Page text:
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Open access

Kranti Khadilkar, Vijaya Sarathi, Rajeev Kasaliwal, Reshma Pandit, Manjunath Goroshi, Gaurav Malhotra, Abhay Dalvi, Ganesh Bakshi, Anil Bhansali, Rajesh Rajput, Vyankatesh Shivane, Anurag Lila, Tushar Bandgar and Nalini S Shah

Background and aims

Malignant transformation of pheochromocytomas/paragangliomas (PCC/PGL) is a rare occurrence, and predictive factors for the same are not well understood. This study aims to identify the predictors of malignancy in patients with PCC/PGL.

Materials and methods

We performed a retrospective analysis of 142 patients with either PCC or PGL registered at our institute between 2000 and 2015. Records were evaluated for clinical parameters like age, gender, familial/syndromic presentation, symptomatic presentation, biochemistry, size, number and location of tumours and presence of metastases and mode of its diagnosis.


Twenty patients were found to have metastases; 13 had metastases at diagnosis and seven during follow-up. Metastases were detected by radiology (CT-neck to pelvis) in 11/20 patients (5/13 synchronous and 6/7 metachronous), 131I-metaiodobenzylguanidine in five (2/12 synchronous and 3/6 metachronous) patients and 18F-flurodeoxyglucose PET/CT in 15 (12/12 synchronous and 3/3 metachronous) patients. Malignant tumours were significantly larger than benign tumours (8.3 ± 4.1 cm, range: 3–22 cm vs 5.7 ± 2.3 cm, range: 2–14 cm, P = 0.0001) and less frequently metanephrine secreting. On linear regression analysis, tumour size and lack of metanephrine secretion were the independent predictors of malignancy.


Patients with primary tumour size >5.7 cm and lack of metanephrine secretory status should be evaluated for possible malignancy not only at diagnosis but also in the postoperative period. As compared to CT and 131I-MIBG scan, 18F-flurodeoxyglucose PET/CT analyses are better (sensitivity: 100%) for the diagnosis of metastases in our study.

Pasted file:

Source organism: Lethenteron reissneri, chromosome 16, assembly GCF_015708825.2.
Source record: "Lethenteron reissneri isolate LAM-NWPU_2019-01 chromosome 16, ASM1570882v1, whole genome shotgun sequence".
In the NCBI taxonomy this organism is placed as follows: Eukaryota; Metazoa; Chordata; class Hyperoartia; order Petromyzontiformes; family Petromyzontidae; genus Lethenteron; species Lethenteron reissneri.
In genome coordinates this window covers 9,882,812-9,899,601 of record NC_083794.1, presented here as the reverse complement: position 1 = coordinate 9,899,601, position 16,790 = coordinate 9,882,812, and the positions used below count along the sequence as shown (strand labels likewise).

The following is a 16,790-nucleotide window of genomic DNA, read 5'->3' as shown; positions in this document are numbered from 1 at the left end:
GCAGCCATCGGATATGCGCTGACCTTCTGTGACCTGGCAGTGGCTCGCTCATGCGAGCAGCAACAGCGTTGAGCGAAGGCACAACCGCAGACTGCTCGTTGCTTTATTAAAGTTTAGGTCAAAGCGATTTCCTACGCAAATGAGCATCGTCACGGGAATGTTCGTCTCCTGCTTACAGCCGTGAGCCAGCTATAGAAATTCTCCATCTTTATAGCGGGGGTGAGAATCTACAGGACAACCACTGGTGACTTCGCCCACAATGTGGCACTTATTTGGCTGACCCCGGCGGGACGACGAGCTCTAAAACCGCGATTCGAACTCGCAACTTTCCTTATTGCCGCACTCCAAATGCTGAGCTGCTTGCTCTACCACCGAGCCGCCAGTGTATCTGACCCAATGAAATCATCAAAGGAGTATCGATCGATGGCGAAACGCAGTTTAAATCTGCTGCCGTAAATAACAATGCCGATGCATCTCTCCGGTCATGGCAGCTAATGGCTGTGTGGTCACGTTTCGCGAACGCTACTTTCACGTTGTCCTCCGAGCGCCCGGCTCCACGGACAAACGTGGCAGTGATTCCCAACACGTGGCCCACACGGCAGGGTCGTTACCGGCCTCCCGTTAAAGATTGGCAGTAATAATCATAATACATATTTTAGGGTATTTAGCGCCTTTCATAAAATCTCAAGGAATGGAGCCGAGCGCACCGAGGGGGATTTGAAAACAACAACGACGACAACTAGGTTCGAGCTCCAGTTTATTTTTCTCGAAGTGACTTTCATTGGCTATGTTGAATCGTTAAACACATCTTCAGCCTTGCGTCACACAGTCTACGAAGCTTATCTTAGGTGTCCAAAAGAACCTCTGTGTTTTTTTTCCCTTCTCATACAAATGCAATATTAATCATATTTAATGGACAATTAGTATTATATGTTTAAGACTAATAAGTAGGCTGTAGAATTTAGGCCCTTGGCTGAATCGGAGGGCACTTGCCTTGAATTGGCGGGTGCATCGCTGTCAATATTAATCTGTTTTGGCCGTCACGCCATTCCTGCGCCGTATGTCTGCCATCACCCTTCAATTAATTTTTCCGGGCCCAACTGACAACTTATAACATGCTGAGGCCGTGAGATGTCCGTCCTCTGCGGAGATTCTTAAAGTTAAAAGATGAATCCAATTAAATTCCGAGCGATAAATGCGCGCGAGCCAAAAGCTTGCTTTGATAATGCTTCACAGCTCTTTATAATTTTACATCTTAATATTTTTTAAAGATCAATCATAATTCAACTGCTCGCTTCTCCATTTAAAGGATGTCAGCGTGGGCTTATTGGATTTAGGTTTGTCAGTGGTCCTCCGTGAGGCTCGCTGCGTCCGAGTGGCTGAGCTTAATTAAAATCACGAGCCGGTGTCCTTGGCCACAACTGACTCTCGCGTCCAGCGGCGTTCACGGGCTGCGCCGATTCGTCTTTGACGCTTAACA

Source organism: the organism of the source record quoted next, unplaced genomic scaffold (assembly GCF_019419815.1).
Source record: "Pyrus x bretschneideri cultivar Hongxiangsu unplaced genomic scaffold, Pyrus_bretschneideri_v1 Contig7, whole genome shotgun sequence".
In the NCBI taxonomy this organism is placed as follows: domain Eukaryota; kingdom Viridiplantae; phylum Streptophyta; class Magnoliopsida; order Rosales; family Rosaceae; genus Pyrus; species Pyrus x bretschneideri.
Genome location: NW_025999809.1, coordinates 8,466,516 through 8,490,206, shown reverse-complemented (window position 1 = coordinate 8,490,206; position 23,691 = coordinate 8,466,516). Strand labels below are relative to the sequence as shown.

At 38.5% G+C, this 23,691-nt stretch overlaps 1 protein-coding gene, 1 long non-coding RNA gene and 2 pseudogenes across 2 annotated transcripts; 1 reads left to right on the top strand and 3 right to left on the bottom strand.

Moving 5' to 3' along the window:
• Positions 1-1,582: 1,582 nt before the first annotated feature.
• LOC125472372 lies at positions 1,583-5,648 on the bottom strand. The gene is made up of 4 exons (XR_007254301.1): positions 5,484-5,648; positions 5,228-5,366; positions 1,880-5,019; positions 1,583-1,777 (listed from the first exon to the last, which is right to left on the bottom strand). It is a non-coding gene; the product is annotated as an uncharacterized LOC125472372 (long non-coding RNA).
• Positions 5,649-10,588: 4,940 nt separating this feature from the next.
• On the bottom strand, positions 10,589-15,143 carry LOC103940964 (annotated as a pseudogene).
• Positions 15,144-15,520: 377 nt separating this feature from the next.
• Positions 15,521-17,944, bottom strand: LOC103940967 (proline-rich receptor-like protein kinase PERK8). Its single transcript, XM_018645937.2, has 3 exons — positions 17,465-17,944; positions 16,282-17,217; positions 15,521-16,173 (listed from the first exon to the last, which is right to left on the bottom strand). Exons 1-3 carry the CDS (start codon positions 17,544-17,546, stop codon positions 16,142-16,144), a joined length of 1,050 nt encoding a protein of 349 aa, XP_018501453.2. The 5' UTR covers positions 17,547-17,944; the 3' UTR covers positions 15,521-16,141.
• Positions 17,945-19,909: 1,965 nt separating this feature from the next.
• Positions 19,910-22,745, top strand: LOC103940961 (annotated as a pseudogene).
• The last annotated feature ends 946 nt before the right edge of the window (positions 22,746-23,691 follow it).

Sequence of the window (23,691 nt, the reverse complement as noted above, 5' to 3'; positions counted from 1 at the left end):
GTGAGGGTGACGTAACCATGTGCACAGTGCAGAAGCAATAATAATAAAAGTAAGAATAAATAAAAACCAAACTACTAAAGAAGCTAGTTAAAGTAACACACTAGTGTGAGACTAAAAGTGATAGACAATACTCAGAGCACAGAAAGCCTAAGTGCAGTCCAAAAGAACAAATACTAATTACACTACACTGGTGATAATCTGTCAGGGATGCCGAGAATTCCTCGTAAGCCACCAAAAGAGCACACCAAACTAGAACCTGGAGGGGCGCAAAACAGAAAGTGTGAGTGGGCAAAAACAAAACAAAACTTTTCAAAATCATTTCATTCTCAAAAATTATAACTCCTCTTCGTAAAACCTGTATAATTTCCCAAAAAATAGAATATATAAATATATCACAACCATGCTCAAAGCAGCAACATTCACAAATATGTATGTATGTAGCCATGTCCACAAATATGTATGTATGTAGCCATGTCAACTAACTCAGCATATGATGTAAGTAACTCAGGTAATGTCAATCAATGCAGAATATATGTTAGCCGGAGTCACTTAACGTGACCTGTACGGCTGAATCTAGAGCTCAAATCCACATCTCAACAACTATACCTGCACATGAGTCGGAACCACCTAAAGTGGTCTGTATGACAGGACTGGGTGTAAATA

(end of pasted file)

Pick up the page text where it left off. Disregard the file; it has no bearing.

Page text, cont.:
Open access

Majunath R Goroshi, Swati S Jadhav, Anurag R Lila, Rajeev Kasaliwal, Shruti Khare, Chaitanya G Yerawar, Priya Hira, Uday Phadke, Hina Shah, Vikram R Lele, Gaurav Malhotra, Tushar Bandgar and Nalini S Shah


Localising ectopic adrenocorticotrophic hormone (ACTH) syndrome (EAS) tumour source is challenging. Somatostatin receptor-based PET imaging has shown promising results, but the data is limited to case reports and small case series. We reviewed here the performance of 68Ga-DOTANOC positron emission tomography (PET)/computed tomography (CT) and contrast-enhanced CT (CECT) in our cohort of 12 consecutive EAS patients.

Materials and methods

Retrospective data analysis of 12 consecutive patients of EAS presenting to a single tertiary care centre in a period between January 2013 and December 2014 was done. CECT and 68Ga-DOTANOC PET/CT were reported (blinded) by an experienced radiologist and a nuclear medicine physician, respectively. The performance of CECT and 68Ga-DOTANOC PET/CT was compared.


Tumours could be localised in 11 out of 12 patients at initial presentation (overt cases), whereas in one patient, tumour remained occult. Thirteen lesions were identified in 11 patients as EAS source (true positives). CECT localised 12 out of these 13 lesions (sensitivity 92.3%) and identified five false-positive lesions (positive predictive value (PPV) 70.5%). Compared with false-positive lesions, true-positive lesions had greater mean contrast enhancement at 60s (33.2 vs 5.6 Hounsfield units (HU)). 68Ga-DOTANOC PET/CT was able to identify 9 out of 13 lesions (sensitivity 69.2%) and reported no false-positive lesions (PPV 100%).


CECT remains the first-line investigation in localisation of EAS. The contrast enhancement pattern on CECT can further aid in characterisation of the lesions. 68Ga-DOTANOC PET/CT can be added to CECT, to enhance positive prediction of the suggestive lesions.